Continuing on my theme on the Majestic 12 documents, the mysterious “Falcon,” Stan Friedman, espionage and the FBI, and alleged leaked papers on crashed UFOs and dead aliens, today I thought I would share with you what specifically came after all of that. I’m talking about another Falcon-type character who claimed knowledge of the truth of Roswell, alien autopsies and more. In this case, the time-frame was not the 1970s-1980s, but the early 1990s. And the man who revealed the then-new Majestic 12 documents was a resident of Big Bear Lake, California: Timothy Cooper. Although no longer active in the UFO research community, Cooper provoked a wealth of controversy for saucer-seekers when it was announced what he had in his possession. It was all “thanks” to an enormous body of allegedly leaked and highly secret documentation that had been given to Cooper under circumstances worthy of All the President’s Men. Cooper was certainly no Woodward or Bernstein, but you get the point I’m making: Cooper said he had insider sources who were willing to significantly assist his UFO research by feeding him controversial papers on aliens and extraterrestrial spacecraft. Clandestine mail-drops in the dead of night were very much the order of the day. The primary informants were an elderly man named “Thomas Cantwheel” and a woman named “Salina.” The latter was said to have been Cantwheel’s daughter. Both of them, Cooper was told, had worked in the field of U.S. counterintelligence for decades. They were the careful keepers of untold numbers of sinister UFO-connected secrets, some supposedly connected to the 1962 death of uber-babe, Marilyn Monroe, and to the November 22, 1963 assassination of President John F. Kennedy, in Dealey Plaza, Dallas, Texas. If you believe their words, that is.
It’s important to note that if you do a Google search on “Cantwheel” you will find only links that deal with UFOs, Tim Cooper, and Majestic 12. The reason for this is very simple: “Cantwheel” is not a real name and never has been. Yet, that’s the name Cooper’s source consistently signed off on his communications to Cooper. The closest real name is “Cantwell.” Even now, I’m still amazed as to why hardly anyone, back in the 1990s in the UFO research community, pointed out that “Cantwell” was a completely manufactured name. Over a period of time that ran close to a decade, Cooper’s informants provided him with what ultimately amounted to thousands of pages of saucer-themed material and additional data. They were focused on everything from Majestic 12 to alien autopsies, and from accounts of crashed UFOs to attempts by the U.S. military to replicate extraterrestrial technology.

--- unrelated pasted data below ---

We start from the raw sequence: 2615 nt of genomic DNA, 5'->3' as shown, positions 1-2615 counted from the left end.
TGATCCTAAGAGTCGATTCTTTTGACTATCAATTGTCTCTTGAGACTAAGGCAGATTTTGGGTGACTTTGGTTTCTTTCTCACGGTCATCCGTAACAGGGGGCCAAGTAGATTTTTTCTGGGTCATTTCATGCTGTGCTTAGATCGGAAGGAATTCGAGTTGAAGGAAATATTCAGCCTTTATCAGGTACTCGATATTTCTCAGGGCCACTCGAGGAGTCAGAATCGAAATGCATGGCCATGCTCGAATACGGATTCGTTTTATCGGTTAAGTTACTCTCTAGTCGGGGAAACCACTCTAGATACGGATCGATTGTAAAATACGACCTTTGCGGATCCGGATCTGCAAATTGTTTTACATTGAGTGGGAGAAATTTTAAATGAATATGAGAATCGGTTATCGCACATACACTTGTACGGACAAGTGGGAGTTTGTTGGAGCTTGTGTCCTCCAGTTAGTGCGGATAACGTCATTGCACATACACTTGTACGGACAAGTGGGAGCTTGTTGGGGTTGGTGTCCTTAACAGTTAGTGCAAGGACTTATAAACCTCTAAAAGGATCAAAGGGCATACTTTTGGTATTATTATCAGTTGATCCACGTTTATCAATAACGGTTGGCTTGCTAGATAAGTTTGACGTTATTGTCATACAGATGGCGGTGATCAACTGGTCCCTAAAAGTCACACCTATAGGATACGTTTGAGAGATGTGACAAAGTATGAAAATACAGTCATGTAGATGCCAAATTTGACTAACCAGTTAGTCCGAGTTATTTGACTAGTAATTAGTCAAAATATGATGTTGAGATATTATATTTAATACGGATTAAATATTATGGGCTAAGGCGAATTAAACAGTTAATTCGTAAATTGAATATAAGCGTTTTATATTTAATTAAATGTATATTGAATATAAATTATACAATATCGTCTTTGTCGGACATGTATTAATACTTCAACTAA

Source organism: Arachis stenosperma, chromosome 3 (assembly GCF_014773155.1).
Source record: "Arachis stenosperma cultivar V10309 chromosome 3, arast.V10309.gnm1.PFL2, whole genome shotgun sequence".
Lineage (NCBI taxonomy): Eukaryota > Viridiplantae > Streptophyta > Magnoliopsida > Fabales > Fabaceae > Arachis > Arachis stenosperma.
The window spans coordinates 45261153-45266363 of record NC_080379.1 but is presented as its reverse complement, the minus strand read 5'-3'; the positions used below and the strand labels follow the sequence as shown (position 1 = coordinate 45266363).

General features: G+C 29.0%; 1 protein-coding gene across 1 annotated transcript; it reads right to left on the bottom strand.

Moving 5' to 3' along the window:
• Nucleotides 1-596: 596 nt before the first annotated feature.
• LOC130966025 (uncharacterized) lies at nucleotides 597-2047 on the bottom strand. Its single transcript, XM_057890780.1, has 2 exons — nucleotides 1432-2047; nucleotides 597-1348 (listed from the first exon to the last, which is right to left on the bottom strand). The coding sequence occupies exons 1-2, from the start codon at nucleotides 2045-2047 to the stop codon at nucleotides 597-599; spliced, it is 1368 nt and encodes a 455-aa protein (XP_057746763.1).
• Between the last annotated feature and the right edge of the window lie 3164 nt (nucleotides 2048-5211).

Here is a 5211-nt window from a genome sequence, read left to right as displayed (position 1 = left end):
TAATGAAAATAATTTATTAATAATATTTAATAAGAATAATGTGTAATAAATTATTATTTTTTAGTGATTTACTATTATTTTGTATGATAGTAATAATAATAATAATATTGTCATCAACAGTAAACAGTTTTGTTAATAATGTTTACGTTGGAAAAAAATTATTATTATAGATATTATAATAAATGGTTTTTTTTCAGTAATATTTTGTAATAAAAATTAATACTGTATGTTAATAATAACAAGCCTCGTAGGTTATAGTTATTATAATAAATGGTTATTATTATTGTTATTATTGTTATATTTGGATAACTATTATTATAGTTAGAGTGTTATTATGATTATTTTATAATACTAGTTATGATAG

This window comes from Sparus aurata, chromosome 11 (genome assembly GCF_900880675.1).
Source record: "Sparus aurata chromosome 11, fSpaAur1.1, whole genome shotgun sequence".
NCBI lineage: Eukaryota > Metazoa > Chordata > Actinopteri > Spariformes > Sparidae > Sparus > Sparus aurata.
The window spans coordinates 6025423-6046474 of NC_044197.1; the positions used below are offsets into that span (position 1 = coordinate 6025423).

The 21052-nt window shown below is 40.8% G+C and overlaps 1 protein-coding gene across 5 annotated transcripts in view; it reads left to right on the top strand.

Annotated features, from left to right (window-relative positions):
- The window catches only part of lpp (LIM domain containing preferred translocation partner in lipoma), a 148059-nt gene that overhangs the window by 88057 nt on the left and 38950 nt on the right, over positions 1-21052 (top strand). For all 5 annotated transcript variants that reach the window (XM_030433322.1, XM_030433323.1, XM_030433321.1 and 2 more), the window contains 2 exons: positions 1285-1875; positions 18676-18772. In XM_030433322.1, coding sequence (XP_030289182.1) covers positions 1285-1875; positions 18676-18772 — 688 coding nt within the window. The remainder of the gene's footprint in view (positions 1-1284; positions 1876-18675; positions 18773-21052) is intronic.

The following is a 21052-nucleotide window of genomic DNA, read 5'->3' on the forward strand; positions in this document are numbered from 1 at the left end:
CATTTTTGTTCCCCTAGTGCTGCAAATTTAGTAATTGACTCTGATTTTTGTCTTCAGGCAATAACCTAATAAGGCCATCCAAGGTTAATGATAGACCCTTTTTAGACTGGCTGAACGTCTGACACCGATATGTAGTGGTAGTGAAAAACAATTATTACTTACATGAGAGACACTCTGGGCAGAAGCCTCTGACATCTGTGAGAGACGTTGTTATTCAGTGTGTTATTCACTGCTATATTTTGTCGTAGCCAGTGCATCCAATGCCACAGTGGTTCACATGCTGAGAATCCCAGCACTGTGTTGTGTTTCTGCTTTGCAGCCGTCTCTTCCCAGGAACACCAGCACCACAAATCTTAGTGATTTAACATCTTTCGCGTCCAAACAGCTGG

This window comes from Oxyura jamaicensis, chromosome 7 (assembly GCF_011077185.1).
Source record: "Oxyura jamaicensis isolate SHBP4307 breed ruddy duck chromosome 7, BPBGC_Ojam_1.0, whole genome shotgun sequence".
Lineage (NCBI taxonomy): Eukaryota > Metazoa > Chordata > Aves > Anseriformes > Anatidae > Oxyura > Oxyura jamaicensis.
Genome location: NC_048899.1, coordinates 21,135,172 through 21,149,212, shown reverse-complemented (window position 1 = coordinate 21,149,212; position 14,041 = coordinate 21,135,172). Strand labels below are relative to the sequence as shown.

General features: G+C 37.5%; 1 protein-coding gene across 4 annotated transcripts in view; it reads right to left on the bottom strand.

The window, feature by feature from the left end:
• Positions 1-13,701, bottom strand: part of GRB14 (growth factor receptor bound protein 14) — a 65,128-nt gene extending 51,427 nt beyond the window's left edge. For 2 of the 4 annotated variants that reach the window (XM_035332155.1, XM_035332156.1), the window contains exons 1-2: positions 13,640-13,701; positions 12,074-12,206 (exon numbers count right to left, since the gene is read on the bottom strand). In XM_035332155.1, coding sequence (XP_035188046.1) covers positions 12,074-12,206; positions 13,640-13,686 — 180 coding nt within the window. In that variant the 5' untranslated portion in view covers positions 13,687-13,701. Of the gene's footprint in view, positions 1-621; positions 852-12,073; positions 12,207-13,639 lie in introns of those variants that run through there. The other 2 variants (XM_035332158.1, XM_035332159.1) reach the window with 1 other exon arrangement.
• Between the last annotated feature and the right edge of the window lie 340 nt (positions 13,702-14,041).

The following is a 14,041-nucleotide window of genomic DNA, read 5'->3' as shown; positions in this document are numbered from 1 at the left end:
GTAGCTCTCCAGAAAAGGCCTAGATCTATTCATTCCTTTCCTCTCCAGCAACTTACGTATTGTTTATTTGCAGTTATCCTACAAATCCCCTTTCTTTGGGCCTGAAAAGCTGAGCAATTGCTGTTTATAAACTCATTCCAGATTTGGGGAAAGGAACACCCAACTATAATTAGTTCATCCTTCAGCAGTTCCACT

One of the documents even alluded to the possibility that the May 22, 1949 death of James Forrestal – the first U.S. Secretary of Defense – was not the suicide that many assumed it was. Rather, the Cooper papers suggest, Forrestal had to be taken out of circulation to ensure that he didn’t go public on what he knew about flying saucers. What really set the Cooper-era Majestic 12 documentation apart from that which caught the attention of the Moore-Shandera-Friedman team in the 1980s, however, were the references to deadly viruses. Indeed, in several of the papers provided to Cooper there were references to plans to try and back-engineer an alien virus. This was way more controversial than the original Majestic 12 documents that reached Jaime Shandera and Bill Moore. Tim Cooper quit the UFO scene more than a few years ago. He has not returned. And no more leaked documents have surfaced. Who, precisely, Cantwheel and Salina were – and what their true agenda was in the matter of aliens (dead or alive) – remains a mystery. As does just about everything – from the 1970s to the 1990s – that relates to the matter of alleged leaked documents of a UFO-themed nature.